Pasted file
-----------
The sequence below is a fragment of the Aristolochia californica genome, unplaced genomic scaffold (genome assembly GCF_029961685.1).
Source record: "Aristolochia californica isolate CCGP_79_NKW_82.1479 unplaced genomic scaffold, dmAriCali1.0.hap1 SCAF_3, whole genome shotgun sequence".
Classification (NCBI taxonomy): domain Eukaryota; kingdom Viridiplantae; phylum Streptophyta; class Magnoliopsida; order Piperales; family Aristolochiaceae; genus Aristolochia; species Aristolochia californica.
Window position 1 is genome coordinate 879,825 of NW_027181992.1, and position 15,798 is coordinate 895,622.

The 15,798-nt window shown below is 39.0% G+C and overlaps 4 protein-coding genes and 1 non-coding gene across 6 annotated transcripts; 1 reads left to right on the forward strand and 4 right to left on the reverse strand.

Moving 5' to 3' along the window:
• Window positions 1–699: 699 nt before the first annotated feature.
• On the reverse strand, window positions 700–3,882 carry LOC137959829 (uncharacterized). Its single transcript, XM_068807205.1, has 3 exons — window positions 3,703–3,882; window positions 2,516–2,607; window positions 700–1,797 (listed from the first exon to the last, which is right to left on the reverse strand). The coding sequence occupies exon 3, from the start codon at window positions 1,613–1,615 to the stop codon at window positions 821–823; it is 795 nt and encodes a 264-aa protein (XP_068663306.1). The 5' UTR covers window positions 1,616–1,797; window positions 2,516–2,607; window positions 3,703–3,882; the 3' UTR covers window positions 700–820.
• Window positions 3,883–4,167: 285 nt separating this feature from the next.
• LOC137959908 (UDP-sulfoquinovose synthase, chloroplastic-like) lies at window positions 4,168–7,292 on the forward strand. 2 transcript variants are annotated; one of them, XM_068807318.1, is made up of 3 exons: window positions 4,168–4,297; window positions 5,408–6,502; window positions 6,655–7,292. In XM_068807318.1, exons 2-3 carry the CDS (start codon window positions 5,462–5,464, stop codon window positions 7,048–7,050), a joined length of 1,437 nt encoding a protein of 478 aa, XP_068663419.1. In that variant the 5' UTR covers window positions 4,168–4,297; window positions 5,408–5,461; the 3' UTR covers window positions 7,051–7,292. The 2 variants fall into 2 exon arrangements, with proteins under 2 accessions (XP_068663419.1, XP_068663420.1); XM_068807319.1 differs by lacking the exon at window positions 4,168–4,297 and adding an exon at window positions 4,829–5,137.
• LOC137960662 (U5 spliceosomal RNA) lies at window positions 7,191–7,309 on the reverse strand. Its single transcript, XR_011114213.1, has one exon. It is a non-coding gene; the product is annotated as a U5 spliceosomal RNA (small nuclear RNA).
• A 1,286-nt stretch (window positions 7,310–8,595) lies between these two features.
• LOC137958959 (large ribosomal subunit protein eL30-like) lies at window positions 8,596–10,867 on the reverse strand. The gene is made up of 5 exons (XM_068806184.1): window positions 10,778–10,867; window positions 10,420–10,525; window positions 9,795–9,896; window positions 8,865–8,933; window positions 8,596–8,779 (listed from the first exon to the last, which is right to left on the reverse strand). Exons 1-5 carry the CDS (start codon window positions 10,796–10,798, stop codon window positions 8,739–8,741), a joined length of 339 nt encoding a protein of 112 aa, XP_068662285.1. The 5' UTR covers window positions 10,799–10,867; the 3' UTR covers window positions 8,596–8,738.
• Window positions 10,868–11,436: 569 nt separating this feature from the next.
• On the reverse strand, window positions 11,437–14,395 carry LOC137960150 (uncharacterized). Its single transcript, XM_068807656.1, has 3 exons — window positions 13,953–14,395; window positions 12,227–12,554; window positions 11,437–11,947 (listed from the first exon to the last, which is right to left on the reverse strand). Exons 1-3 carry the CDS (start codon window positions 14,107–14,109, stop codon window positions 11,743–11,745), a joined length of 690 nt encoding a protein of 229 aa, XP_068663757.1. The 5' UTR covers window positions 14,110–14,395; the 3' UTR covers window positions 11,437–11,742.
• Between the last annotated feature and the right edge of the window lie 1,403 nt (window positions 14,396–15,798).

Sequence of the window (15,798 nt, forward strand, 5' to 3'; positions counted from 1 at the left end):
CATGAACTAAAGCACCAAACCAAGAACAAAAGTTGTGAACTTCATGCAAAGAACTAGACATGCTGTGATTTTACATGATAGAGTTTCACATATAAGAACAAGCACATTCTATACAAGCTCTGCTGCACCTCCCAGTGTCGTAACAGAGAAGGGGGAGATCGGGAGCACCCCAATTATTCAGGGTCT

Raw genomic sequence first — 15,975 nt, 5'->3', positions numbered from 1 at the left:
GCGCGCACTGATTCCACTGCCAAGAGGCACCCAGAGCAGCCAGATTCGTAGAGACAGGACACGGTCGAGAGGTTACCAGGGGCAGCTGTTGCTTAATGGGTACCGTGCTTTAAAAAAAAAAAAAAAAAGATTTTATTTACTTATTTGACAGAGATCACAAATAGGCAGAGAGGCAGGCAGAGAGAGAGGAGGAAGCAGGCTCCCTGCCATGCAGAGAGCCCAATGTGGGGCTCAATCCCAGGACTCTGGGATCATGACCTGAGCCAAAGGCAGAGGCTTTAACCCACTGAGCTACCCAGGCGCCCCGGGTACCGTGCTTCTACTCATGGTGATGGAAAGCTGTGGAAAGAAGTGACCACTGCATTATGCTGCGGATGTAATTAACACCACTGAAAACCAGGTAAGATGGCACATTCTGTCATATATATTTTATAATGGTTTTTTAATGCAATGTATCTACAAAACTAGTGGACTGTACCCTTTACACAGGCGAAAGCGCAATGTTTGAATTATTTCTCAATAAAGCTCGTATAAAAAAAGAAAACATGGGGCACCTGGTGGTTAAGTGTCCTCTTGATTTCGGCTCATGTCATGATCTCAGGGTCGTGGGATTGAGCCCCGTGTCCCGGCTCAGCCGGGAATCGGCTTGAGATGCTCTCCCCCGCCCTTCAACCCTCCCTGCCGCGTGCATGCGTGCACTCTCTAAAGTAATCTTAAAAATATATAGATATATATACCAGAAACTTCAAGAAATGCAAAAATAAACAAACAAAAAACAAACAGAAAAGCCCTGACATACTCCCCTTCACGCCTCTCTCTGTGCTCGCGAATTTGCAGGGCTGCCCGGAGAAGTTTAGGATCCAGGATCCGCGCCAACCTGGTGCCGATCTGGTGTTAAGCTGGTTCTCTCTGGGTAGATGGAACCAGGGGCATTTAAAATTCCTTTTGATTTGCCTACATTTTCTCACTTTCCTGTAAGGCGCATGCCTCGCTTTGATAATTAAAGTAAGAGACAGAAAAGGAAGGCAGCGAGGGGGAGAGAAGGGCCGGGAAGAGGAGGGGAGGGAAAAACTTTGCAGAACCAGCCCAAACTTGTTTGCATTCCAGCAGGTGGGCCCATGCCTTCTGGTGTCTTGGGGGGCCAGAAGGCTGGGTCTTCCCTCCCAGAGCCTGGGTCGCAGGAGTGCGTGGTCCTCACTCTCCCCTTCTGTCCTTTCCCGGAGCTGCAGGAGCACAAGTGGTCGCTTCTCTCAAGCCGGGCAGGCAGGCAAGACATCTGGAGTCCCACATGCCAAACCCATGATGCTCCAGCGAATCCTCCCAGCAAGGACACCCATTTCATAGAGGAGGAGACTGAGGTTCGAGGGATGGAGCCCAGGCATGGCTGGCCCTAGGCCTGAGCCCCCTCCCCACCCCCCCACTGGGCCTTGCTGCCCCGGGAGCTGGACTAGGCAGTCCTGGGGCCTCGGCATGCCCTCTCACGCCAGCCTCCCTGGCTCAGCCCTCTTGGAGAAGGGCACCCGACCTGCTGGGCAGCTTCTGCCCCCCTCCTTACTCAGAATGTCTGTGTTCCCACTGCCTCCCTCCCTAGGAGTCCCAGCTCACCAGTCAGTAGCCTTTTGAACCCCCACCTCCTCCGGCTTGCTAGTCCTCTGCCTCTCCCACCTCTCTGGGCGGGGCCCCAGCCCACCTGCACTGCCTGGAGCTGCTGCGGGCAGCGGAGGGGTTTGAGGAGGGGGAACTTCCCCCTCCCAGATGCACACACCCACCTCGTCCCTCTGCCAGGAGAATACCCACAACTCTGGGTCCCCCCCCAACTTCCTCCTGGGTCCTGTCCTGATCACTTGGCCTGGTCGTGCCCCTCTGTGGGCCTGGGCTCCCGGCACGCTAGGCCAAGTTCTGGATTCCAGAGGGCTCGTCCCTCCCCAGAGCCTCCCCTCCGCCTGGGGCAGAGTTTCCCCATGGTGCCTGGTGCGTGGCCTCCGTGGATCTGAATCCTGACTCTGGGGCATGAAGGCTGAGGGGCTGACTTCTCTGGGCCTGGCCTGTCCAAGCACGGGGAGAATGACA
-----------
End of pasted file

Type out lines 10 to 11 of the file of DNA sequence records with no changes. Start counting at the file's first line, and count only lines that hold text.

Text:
• LOC137959908 (UDP-sulfoquinovose synthase, chloroplastic-like) lies at window positions 4,168–7,292 on the forward strand. 2 transcript variants are annotated; one of them, XM_068807318.1, is made up of 3 exons: window positions 4,168–4,297; window positions 5,408–6,502; window positions 6,655–7,292. In XM_068807318.1, exons 2-3 carry the CDS (start codon window positions 5,462–5,464, stop codon window positions 7,048–7,050), a joined length of 1,437 nt encoding a protein of 478 aa, XP_068663419.1. In that variant the 5' UTR covers window positions 4,168–4,297; window positions 5,408–5,461; the 3' UTR covers window positions 7,051–7,292. The 2 variants fall into 2 exon arrangements, with proteins under 2 accessions (XP_068663419.1, XP_068663420.1); XM_068807319.1 differs by lacking the exon at window positions 4,168–4,297 and adding an exon at window positions 4,829–5,137.
• LOC137960662 (U5 spliceosomal RNA) lies at window positions 7,191–7,309 on the reverse strand. Its single transcript, XR_011114213.1, has one exon. It is a non-coding gene; the product is annotated as a U5 spliceosomal RNA (small nuclear RNA).